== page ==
My most frequent dining companion and I have discovered that she doesn't miss the amount of food I eat. That is, we can order for one, we can both eat, and we both have enough. This says something about portion sizes, both our own and what they serve at restaurants.
I also did some clothes shopping in preparation for returning to work. I am down a shirt size, from 4xl to 3xl, and the pants waist-size I prefer (not my actual waist-size mind you, a discussion of that is for another rant about big men's clothing choices) is down 4 inches--two sizes. Clothes shopping is a bit hard because I know I will only be wearing what I am buying for a few months.
My energy levels are okay. Part of that problem may have been too few carbs in my diet. Once I brought them up to about 40% by calorie, my energy returned, but that may have just been coincidental with some other mysterious force alignment, I have no way to know.
My sleep is much more satisfying. I routinely sleep through the night now, and I wake up because I am rested. I no longer need a nap every day. I wake up at about the same time every morning, and I do so because I no longer want to sleep. I used to almost always wake up because I wanted to go to the bathroom.
Maybe it is because my recovery expanded to fill the amount of time allotted, but I needed all four weeks off work to fully recover. I haven't felt like going back to work until today, and I go back to work tomorrow. I am looking forward to crafting plans for how and when to eat at work. I'm ready.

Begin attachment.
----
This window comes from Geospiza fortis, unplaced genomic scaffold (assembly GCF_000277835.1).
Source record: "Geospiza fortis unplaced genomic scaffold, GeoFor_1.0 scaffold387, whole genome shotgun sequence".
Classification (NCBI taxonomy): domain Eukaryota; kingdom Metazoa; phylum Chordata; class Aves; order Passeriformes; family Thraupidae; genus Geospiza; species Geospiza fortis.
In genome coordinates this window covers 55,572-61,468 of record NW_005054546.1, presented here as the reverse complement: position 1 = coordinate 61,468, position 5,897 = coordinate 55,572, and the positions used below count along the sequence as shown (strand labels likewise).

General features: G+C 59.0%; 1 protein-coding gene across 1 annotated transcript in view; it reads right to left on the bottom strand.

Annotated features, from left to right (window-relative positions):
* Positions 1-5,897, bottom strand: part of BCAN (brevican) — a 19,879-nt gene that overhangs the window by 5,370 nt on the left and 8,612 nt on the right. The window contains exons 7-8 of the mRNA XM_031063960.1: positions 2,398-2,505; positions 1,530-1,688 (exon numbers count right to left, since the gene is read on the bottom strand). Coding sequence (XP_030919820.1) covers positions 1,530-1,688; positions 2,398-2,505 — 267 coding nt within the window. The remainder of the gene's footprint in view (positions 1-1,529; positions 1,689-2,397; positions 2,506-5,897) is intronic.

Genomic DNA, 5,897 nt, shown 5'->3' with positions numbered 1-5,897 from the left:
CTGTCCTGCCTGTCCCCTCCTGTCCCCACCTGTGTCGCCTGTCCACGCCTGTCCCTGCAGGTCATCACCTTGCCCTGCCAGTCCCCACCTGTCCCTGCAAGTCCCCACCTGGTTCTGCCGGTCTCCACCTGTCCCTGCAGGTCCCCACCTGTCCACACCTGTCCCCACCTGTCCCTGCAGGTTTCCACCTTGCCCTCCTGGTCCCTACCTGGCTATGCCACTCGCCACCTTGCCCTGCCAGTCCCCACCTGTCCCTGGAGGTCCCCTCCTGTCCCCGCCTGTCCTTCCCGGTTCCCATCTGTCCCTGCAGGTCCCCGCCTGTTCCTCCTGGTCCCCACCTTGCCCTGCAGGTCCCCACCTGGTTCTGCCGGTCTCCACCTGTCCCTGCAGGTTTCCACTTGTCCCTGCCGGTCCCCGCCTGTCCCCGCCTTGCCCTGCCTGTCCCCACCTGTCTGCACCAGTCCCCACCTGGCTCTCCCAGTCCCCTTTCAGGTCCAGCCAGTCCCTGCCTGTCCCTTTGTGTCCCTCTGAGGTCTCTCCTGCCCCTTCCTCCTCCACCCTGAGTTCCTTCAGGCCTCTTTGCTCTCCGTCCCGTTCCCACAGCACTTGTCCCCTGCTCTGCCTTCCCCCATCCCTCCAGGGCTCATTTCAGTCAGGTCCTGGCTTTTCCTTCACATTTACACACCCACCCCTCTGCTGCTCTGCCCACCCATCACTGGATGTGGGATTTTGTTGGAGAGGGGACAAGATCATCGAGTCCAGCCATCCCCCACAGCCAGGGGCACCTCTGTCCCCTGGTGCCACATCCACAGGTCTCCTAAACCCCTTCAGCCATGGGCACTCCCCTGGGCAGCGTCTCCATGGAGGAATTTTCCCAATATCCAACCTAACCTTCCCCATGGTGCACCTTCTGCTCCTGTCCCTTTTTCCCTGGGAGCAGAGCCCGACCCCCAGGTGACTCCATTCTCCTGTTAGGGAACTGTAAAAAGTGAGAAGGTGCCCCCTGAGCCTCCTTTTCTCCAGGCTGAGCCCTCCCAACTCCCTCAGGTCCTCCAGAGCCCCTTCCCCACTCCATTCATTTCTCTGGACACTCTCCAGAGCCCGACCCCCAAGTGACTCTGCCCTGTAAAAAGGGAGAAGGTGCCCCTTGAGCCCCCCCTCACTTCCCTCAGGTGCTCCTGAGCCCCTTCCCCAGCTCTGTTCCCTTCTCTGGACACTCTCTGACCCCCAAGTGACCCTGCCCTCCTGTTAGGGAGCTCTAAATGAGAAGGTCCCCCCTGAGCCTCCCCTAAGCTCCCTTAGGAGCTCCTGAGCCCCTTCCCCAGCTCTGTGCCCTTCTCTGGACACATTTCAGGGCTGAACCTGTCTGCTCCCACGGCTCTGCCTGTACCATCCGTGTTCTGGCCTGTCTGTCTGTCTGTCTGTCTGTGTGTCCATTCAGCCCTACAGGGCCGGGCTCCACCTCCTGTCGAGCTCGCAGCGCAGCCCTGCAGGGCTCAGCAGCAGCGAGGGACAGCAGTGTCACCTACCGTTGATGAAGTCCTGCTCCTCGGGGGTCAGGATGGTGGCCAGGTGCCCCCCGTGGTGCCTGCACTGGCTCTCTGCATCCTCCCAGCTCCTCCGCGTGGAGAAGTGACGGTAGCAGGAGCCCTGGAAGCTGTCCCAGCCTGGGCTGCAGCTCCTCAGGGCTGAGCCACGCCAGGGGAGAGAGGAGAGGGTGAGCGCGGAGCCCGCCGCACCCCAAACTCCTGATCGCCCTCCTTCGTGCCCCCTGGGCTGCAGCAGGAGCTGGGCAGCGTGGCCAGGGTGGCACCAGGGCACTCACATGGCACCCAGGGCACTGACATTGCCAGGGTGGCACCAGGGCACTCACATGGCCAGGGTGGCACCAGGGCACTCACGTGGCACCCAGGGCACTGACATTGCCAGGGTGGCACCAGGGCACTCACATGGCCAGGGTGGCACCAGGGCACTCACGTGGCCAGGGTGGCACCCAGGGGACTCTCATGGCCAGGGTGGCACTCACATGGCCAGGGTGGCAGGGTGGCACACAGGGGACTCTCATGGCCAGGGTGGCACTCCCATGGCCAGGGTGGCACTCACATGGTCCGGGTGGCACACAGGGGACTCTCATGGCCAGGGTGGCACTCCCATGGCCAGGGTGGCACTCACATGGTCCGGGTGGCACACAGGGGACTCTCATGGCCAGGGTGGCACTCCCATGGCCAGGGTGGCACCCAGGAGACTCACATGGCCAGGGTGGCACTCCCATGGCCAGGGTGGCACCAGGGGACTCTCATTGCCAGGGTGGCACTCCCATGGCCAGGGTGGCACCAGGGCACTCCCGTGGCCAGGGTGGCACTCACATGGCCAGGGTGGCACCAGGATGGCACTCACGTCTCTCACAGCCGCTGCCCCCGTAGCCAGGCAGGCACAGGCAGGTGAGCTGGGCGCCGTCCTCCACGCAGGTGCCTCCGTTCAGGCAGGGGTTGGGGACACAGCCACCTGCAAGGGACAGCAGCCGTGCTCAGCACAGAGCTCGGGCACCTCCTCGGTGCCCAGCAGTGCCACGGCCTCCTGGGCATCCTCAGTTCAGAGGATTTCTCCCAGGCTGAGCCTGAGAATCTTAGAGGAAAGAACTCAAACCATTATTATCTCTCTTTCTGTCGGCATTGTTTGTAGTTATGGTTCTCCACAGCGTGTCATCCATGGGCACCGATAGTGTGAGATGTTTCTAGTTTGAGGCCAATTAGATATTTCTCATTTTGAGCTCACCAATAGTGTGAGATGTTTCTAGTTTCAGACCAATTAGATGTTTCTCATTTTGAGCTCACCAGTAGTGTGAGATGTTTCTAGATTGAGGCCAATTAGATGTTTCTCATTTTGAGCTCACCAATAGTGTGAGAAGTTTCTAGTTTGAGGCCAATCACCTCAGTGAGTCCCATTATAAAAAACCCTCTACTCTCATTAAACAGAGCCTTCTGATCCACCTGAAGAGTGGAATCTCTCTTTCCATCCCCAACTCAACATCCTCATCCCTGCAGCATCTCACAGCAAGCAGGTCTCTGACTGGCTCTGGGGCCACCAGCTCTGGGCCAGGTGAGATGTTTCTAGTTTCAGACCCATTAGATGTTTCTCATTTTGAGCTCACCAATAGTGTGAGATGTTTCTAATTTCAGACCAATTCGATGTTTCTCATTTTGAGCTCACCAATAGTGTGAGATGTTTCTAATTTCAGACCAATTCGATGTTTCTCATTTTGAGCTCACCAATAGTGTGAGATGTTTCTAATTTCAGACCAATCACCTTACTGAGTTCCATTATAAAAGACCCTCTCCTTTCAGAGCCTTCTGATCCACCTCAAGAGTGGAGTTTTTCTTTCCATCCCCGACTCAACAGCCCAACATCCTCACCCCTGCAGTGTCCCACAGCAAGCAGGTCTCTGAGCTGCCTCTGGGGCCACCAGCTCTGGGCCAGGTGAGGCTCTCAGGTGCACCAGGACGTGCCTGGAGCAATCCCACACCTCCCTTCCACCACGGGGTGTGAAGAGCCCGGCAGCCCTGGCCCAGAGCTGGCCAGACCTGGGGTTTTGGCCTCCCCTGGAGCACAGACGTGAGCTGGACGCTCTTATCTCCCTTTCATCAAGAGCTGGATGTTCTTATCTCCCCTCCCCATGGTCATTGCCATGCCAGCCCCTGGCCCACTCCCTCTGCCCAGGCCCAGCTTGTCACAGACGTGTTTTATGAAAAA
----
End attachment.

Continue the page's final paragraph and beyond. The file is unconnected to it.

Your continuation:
What's not so great about all this? I've lost the ability to tolerate eating quickly. That's not a huge loss, but I do notice it. I have to take about 20 minutes to eat no matter what I am eating, and I am more comfortable with eating when I have more time to eat. I don't mind that so much, most of the time the increased length of meals enhances the experience of eating, but I do miss having the option to eat quickly.
I do miss the experience of devouring a big huge plate of food. I didn't realize it until after the surgery, but I took some sense of foolish pride in eating a large meal. In some ways I say "good riddance" to that experience, but there's a sense of nostalgia that persists. It's not an experience I have any real desire to recapture, I'm just surprised that I miss it.
I have experienced two weight-loss plateaus, at *exactly* the same weight I experienced them before. That's significant. How does the body know what it weighs? Is weight so closely correlated with some other bodily parameter that I can hit a weight-loss plateau at precisely the same weight I experienced a similar plateau in 2004 and 1994? Or does the body know the scale will read 370?
I don't know, but I do know Hamlet was on to something when he says "There are more things in heaven and earth, Horatio, Than are dreamt of in your philosophy."